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Volume 940: debated on Monday 28 November 1977

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asked the Secretary of State for Social Services (1) if he will reduce the average time period of six weeks taken to pay dentists following the treatment of patients under the National Health Service;(2) what is the average total amount of money outstanding to dentists, payable by the National Health Service at any one time.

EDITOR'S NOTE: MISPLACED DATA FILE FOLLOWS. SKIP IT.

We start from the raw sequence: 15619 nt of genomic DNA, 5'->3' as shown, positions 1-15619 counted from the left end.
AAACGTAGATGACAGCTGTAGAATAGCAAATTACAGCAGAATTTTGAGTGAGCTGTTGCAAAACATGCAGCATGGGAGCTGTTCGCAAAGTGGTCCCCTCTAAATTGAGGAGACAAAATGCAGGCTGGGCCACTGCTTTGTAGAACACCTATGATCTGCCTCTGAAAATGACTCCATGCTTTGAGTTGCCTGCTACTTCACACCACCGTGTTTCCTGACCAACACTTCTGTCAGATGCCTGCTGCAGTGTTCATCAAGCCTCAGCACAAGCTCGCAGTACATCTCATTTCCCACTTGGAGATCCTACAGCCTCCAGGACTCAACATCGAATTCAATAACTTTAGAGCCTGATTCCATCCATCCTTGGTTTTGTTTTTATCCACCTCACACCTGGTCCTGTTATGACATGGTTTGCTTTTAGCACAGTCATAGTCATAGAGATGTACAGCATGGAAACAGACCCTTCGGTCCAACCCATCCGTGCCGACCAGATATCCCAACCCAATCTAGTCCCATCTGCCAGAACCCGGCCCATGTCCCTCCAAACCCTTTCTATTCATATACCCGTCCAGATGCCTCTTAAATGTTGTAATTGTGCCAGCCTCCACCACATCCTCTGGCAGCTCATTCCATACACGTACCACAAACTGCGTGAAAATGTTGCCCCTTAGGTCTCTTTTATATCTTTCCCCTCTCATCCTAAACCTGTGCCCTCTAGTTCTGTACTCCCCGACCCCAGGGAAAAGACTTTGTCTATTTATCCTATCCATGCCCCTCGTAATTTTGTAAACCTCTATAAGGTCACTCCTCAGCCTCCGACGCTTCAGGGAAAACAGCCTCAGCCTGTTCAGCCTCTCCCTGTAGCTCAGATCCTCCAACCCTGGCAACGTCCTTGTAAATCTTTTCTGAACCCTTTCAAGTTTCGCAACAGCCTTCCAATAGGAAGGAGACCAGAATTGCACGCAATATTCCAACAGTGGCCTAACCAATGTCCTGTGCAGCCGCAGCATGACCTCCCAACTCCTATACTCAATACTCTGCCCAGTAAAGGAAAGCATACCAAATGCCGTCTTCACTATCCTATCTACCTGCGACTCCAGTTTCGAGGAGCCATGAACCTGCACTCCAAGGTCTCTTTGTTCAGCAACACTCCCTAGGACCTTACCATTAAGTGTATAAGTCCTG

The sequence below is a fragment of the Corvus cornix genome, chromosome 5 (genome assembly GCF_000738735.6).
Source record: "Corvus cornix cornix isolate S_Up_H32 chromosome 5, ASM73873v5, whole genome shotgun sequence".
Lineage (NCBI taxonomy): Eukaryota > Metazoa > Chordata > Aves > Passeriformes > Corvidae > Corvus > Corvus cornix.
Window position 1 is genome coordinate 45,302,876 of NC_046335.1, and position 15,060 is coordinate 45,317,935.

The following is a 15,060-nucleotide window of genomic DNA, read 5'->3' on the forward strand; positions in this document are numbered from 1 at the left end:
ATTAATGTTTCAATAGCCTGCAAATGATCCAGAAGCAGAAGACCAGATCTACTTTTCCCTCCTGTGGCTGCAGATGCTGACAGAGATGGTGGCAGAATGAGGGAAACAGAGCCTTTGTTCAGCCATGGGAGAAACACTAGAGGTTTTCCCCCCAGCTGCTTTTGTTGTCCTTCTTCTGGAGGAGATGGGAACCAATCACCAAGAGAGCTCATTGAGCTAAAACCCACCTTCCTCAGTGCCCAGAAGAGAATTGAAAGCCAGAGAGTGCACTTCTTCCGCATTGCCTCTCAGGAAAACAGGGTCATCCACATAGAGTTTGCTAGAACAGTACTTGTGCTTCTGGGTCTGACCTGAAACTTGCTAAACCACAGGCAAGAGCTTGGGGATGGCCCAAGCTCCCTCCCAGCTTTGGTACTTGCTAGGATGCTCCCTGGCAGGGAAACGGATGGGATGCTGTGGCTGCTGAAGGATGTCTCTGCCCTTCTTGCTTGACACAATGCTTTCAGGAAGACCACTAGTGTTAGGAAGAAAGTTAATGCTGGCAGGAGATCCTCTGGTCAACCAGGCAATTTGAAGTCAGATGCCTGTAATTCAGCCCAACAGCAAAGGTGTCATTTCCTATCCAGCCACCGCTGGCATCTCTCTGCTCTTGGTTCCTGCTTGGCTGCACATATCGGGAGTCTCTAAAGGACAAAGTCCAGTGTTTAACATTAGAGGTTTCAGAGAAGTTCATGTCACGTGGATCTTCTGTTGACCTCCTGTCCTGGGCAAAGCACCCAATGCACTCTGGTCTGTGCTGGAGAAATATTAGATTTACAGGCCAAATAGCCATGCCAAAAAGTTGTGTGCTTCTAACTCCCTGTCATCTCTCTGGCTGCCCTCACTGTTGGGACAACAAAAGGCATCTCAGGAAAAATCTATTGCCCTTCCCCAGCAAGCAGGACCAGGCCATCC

Present arrangements do not call for any action on my right hon. Friend's part.Payments to dentists working in the general dental services are authorised by the Dental Estimates Board. Dentists submit claims for monthly payment at weekly or more frequent intervals. The claims are in the hands of the Board for about three weeks on average. However as the Board is handling over 100,000 claims forms every day it is necessary in the interests of efficiency to phase their arrangements for authorising family practitioner committees to pay individual dentists. Family practitioner committees are allocated a date in each month, which does not vary, when the schedules of payments to dentists on their dental lists are despatched by the Board. This is known as the scheduling date. On receipt of schedules it is for family practitioner committees to make the payments to the dentists. Most dentists recognise that they have a particular pay day and arrange the submission of claims accordingly. I have no reason to believe that generally there are undue delays in making payments.It is not possible to estimate the value of claims which are in the post or are pending payment by family practitioner committees. However, an estimate of the value of claims with the Dental Estimates Board at any one time is £12 million. The total expenditure on the general dental services in the past year was £230 million, of which £50 million was payable to the dentists at the time of treatment as the patient's contribution.